The Shell Collector
“Being alone is intimate.”
In The Shell Collector Japan Cuts 2016 recipient of the Cut Above award Lily Franky plays an elderly blind man who has isolated himself from society and spends his time collecting shells along the beach. The opening of the movie has a serene quality as it shows his everyday life and events that bring a trouble woman unexpectedly into it. From there the movie’s tone and direction changes a couple times, dealing with escalating events and consequences arising from the intersection of the old man’s hobby and a mysterious disease affecting the islands around his reclusive home.
The entire movie is incredibly well acted and directed to convey a real feeling of blindness of the main character. Little touches regarding the way he searches for his shells and finds his way around his home really sell the concept, which is so important to the way the plot unfolds. Excellent cinematography featuring fantastic locations and great integration of art, props, etc heighten the atmosphere and impact of the film expertly.
The themes are abstract, and I’m still not sure quite what to make of the film as a whole. I realize it was bound by being an adaptation of a short story and is quite faithful to the source material from what I understand, but I wanted something more/different from story. The early portion of the film was my favorite, and it seemed there was great potential to continue in that same vein throughout.
The Q&A afterward with the director, the producer, and star Lily Franky was interesting and once again the moderator had great questions and asked the question I had in mind. Franky’s sense of humor was off-color and a little inappropriate at times, but overall this was another good Q&A.
Overall I think I liked The Shell Collector, although some parts quite a bit more than others. I didn’t find it great in total, but parts of it certainly were and it was certainly a good film.
“I don’t know how to be good.”
Being good tackles numerous related difficult societal issues regarding forms of abuse and ingrained standards, attitudes, and expectations that facilitate these tragic situations. It’s a poignant, raw look at both these difficult situations as well as some of the obstructions to dealing with them.
The key to the movie is the careful touch with which this delicate subject matter is presented. The film does not shy away from illustrating the harshness of the problems being addressed in a blunt manner, but it is done with a point and completely without sensationalism and none of the scenes ever feel the least bit exploitive. Abuse is sadly a part of the lives of the characters, and it needs to be shown matter of factly in order for the audience to understand its nature and depth, and for the characters to be able to contemplate what to do about it.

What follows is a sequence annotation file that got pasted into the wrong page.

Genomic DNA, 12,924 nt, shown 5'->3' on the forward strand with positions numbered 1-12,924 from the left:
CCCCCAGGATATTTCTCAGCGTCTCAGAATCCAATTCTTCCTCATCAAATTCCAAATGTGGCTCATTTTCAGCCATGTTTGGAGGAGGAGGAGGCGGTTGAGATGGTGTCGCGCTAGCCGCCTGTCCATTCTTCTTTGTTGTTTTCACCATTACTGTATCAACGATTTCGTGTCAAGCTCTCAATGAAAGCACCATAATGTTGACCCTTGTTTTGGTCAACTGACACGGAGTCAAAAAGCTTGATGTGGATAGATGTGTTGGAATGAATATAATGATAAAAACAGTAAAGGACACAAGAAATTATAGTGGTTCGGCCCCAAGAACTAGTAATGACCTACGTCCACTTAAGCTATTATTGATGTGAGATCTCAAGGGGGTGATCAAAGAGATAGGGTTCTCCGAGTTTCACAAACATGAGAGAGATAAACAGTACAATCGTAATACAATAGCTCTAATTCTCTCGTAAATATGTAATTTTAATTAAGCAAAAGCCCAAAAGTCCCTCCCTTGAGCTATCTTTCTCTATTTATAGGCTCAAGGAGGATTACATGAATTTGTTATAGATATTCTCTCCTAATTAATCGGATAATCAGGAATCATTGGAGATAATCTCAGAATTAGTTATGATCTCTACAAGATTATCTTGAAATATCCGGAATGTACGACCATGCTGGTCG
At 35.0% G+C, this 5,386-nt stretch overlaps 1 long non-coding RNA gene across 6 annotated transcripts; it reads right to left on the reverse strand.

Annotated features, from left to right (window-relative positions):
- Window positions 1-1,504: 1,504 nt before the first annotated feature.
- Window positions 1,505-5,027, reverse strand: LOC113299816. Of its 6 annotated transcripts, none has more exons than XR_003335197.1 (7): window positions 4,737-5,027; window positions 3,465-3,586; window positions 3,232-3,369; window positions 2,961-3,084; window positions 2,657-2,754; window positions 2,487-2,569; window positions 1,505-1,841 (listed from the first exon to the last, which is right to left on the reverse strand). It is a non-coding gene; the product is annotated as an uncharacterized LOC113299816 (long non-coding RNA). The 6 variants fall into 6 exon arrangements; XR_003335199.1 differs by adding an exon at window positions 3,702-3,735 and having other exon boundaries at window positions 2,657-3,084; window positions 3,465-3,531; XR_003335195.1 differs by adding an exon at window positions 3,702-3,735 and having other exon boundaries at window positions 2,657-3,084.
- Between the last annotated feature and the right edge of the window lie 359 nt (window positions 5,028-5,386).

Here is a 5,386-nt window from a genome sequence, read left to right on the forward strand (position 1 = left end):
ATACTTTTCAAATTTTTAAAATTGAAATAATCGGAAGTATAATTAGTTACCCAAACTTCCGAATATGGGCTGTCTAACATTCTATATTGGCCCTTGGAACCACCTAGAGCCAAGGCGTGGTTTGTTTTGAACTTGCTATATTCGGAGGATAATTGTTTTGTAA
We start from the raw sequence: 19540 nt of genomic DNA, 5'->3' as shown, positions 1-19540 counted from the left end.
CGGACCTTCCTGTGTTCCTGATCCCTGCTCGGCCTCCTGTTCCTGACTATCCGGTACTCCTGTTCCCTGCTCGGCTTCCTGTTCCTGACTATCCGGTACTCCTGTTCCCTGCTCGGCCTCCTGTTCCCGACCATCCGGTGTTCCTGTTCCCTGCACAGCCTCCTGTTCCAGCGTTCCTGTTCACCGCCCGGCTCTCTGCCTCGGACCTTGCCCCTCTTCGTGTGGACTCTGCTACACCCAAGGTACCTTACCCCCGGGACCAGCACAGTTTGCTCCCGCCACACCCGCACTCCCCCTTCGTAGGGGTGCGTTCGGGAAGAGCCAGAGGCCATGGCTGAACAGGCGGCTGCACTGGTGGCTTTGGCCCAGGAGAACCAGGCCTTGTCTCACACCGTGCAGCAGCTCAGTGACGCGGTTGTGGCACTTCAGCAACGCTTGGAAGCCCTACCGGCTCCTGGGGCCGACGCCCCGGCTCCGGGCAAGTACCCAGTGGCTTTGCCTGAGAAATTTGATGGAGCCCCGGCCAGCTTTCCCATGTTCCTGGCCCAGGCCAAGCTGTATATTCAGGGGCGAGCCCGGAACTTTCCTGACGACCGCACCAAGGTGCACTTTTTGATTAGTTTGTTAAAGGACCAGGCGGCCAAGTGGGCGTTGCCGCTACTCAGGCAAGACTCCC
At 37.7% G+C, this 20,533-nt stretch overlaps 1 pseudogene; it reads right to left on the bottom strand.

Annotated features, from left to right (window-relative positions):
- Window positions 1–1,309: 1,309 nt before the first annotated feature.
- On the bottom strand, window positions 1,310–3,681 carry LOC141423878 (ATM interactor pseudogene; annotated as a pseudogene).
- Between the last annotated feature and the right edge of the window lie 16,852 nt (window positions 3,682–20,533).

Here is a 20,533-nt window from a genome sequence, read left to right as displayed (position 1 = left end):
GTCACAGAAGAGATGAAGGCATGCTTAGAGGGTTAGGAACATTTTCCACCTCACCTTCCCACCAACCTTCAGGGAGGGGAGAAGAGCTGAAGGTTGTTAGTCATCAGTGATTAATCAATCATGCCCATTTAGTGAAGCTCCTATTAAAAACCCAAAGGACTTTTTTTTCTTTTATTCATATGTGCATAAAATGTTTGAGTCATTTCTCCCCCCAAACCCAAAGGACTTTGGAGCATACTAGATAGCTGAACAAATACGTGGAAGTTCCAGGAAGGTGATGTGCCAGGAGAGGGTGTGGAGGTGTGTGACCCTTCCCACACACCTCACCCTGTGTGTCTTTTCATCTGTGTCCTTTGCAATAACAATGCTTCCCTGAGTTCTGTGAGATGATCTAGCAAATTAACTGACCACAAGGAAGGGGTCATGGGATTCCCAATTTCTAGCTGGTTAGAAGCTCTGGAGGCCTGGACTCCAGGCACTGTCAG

This of course makes parts of the film (extremely) hard to watch, but the important things the story has to say about abuse make these scenes both worth watching and indispensable to the film. The most important thing is that there are glimmers of hope and genuine efforts and desire from certain characters to break these cycles. These are stories that don’t just present an upsetting status quo, they express a wish for things to be better.
Through three parallel stories in the same town, Being Good tackles subjects ranging from a young school teacher trying to learn how to deal with bullying within his classroom as well as trying to help a student he suspects is being abused, to a mother who disciplines her child through violence and hates herself for it, to society’s attitudes towards the metal ill and how it changes with the person’s age, to some of the emotional realities of raising an autistic child. This variety of related issues and the skill with which they were integrated together into a single film are incredibly impressive. Each of the three parallel tales are balanced perfectly, without any characters, stories, or themes feeling shortchanged and with all of them receiving equal and appropriate weight.
That the director was able to bring all of this together is amazing. Being Good is an adaptation of three short stories from a collection of five. Making everything work in the balanced manner I described without losing any of the underlying messages or their impact is a huge accomplishment. The acting is equally superb, both from the adults grappling with moral dilemmas and feelings of bitter realities beyond their control, and from child actors tasked with communicating heart wrenching emotional distress. I found this film just phenomenally made from top to bottom.
The Q&A with director Mipo O following the screening was illuminating, as she covered topics ranging from how this film differed from her other movies, to the process of adapting these stories and approaching the subject matter, to the care with which certain scenes needed to be approached, specifically in making sure the child actors were not suffering emotion distress themselves in the process of having to portray it.
Being Good is a masterpiece, and may very well be the best film of an extremely strong Japan Cuts Festival this year.
So these were two more unique and thought provoking films featured during the festival. Will be back with more a couple more reviews as Japan Cuts concludes. 🙂